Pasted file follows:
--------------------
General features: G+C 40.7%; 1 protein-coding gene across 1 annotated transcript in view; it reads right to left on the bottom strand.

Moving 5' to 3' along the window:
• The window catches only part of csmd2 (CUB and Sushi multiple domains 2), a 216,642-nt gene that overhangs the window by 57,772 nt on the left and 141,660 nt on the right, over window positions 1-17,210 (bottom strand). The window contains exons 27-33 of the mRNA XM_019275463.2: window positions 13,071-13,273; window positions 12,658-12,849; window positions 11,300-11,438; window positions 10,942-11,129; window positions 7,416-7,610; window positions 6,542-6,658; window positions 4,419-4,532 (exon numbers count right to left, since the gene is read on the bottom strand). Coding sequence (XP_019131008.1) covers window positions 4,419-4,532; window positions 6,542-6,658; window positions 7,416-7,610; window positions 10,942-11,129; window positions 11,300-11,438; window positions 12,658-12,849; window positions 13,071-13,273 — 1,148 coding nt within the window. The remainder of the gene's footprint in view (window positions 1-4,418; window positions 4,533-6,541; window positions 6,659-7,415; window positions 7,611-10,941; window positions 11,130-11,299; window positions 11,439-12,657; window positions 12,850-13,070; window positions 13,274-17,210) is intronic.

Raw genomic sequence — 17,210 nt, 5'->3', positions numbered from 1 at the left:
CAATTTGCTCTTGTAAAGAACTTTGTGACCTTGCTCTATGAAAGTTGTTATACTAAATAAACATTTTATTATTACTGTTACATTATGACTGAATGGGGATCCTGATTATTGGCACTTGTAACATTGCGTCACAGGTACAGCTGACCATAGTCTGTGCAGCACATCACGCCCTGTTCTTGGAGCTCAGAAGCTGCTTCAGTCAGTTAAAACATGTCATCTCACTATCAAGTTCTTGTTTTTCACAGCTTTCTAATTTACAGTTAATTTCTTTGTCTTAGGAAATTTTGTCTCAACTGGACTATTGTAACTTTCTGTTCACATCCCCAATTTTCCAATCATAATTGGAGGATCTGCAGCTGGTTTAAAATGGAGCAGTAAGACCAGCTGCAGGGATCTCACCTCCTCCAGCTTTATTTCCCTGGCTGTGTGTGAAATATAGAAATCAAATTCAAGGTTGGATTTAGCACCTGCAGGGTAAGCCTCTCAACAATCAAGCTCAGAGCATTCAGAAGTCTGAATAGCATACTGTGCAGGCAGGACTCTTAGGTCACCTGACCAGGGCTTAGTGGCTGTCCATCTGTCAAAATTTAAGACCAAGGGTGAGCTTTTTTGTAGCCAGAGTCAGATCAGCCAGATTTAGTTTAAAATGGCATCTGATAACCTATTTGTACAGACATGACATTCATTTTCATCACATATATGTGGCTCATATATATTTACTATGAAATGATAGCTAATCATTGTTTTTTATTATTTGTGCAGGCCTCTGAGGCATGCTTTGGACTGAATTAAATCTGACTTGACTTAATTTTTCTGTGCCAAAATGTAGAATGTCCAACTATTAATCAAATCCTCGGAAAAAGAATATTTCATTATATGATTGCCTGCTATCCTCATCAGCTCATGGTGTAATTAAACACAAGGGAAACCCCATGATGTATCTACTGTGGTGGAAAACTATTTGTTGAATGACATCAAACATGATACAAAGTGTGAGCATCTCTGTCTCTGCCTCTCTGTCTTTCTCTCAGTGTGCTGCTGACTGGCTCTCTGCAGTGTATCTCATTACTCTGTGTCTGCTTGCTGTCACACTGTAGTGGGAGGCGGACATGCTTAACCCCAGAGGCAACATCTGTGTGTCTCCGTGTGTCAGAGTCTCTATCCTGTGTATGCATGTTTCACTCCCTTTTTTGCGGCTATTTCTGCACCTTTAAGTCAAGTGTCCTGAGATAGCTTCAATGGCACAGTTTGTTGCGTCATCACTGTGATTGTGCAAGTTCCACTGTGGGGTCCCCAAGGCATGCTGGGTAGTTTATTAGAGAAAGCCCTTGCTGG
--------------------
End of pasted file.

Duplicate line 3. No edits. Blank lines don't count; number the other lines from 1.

• The window catches only part of csmd2 (CUB and Sushi multiple domains 2), a 216,642-nt gene that overhangs the window by 57,772 nt on the left and 141,660 nt on the right, over window positions 1-17,210 (bottom strand). The window contains exons 27-33 of the mRNA XM_019275463.2: window positions 13,071-13,273; window positions 12,658-12,849; window positions 11,300-11,438; window positions 10,942-11,129; window positions 7,416-7,610; window positions 6,542-6,658; window positions 4,419-4,532 (exon numbers count right to left, since the gene is read on the bottom strand). Coding sequence (XP_019131008.1) covers window positions 4,419-4,532; window positions 6,542-6,658; window positions 7,416-7,610; window positions 10,942-11,129; window positions 11,300-11,438; window positions 12,658-12,849; window positions 13,071-13,273 — 1,148 coding nt within the window. The remainder of the gene's footprint in view (window positions 1-4,418; window positions 4,533-6,541; window positions 6,659-7,415; window positions 7,611-10,941; window positions 11,130-11,299; window positions 11,439-12,657; window positions 12,850-13,070; window positions 13,274-17,210) is intronic.